7. Olddodger

    Olddodger Member
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    Hi Guys,

    Thanks for the encouragement. I'm going to go for it.

    I would really like to hear some in-depth, back to school stories. How should I start the pre-reqs? Start with Bio 101 and hit the biologicals (geneitcs, micro B) first, or should I combine it with re-takes of chemistry or physics.

    Some of the places I'm looking at require humanities. Do you think the 10 year "stale" rule applies to those as well? I mean, it's not like I can't write (webboard postings notwithstanding).

    Besides making a big checklist of pre-reqs to take, should I bother with a second undergrad degree? I've already have one, and it really matters not to me.

    The one place I'm shooting for is U of F, basically because it's in-state. I'm not particularly concerned with the ranking of institutions.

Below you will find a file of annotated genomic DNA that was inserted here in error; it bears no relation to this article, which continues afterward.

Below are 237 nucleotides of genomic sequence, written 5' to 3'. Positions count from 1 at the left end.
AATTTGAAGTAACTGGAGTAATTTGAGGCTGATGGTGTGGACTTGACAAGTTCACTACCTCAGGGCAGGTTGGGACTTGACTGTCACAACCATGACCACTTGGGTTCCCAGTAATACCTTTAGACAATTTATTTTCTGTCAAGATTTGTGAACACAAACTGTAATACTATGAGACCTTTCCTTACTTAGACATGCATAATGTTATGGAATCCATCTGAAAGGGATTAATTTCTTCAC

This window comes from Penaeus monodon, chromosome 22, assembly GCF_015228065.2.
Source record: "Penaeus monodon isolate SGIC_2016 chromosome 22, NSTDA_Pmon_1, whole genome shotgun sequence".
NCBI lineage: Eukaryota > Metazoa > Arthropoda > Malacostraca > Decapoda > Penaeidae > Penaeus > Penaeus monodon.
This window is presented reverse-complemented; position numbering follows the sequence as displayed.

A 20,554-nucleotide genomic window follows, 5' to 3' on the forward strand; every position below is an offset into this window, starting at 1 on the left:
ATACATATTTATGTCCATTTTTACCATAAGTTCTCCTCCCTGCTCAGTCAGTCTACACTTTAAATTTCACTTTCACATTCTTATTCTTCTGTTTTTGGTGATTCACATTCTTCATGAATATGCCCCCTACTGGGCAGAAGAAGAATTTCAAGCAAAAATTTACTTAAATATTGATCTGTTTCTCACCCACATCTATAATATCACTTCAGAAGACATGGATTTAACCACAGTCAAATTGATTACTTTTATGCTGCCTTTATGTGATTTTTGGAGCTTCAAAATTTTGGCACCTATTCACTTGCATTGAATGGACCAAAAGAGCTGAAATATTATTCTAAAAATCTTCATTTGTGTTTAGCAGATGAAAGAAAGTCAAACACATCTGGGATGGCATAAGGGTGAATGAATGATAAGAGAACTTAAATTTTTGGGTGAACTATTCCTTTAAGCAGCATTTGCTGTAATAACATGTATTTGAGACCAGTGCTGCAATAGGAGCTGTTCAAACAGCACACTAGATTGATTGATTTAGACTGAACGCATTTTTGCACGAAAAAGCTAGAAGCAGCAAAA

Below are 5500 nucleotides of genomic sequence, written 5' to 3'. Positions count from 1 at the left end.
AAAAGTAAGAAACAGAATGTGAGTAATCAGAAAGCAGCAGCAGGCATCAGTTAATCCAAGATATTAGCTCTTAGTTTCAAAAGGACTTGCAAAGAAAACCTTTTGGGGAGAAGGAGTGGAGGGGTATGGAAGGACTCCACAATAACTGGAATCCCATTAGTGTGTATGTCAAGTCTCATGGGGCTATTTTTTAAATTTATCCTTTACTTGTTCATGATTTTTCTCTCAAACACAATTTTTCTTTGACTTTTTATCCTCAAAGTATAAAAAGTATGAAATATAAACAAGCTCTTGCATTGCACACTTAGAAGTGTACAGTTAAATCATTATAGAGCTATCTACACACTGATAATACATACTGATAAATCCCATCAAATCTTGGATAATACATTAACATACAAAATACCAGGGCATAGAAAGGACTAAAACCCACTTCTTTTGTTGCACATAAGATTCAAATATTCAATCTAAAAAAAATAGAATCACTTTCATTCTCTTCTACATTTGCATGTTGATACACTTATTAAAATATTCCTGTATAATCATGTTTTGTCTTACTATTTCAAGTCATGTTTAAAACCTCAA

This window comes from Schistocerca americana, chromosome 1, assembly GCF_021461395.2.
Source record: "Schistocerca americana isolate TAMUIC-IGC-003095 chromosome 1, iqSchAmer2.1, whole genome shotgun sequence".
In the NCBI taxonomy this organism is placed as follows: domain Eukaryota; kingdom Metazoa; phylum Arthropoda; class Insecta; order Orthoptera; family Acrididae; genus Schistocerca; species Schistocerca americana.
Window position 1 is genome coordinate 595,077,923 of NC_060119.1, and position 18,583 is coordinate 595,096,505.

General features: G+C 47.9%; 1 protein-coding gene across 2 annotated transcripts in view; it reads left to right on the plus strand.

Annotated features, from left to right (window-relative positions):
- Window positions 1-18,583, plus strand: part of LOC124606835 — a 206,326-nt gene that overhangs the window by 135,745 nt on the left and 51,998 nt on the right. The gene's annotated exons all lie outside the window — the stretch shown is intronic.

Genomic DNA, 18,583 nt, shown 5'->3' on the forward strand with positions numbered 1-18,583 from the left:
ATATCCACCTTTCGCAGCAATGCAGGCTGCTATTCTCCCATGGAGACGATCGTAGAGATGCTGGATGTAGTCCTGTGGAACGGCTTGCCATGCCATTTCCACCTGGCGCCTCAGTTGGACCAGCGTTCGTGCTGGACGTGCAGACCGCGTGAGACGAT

Beyond banging out the pre-reqs and volunteer/animal work (plenty of needy animal places here). What else should I be doing? Any place to turn to for the straight poop (besides the catbox)?

    Thanks!

    Oldie
     
  8. Truth74

    Truth74 DVM
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    A lot of schools look fondly at research, so if you can get an internship, or an opportunity to check out research, that will look good on your application, too. Professors are generally very helpful in that area.
    Oh, and organic chemistry is usually the bain of any student’s existence, so I would try to go sequentially with that stuff. No pauses or skipping a semester between classes. I did that, and boy did I suffer.

    As far as stale grades are concerned, where I plan to go doesn’t have a problem with my ten or so year old electives (or coursework for that matter). You might want to speak to an admissions advisor in person. You might get a different answer than in writing or on the phone.

    Good luck.
     
  9. macula_densa

    macula_densa New Member

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    What year are you? I'm a third year at Cornell.

     
  10. JIKJen124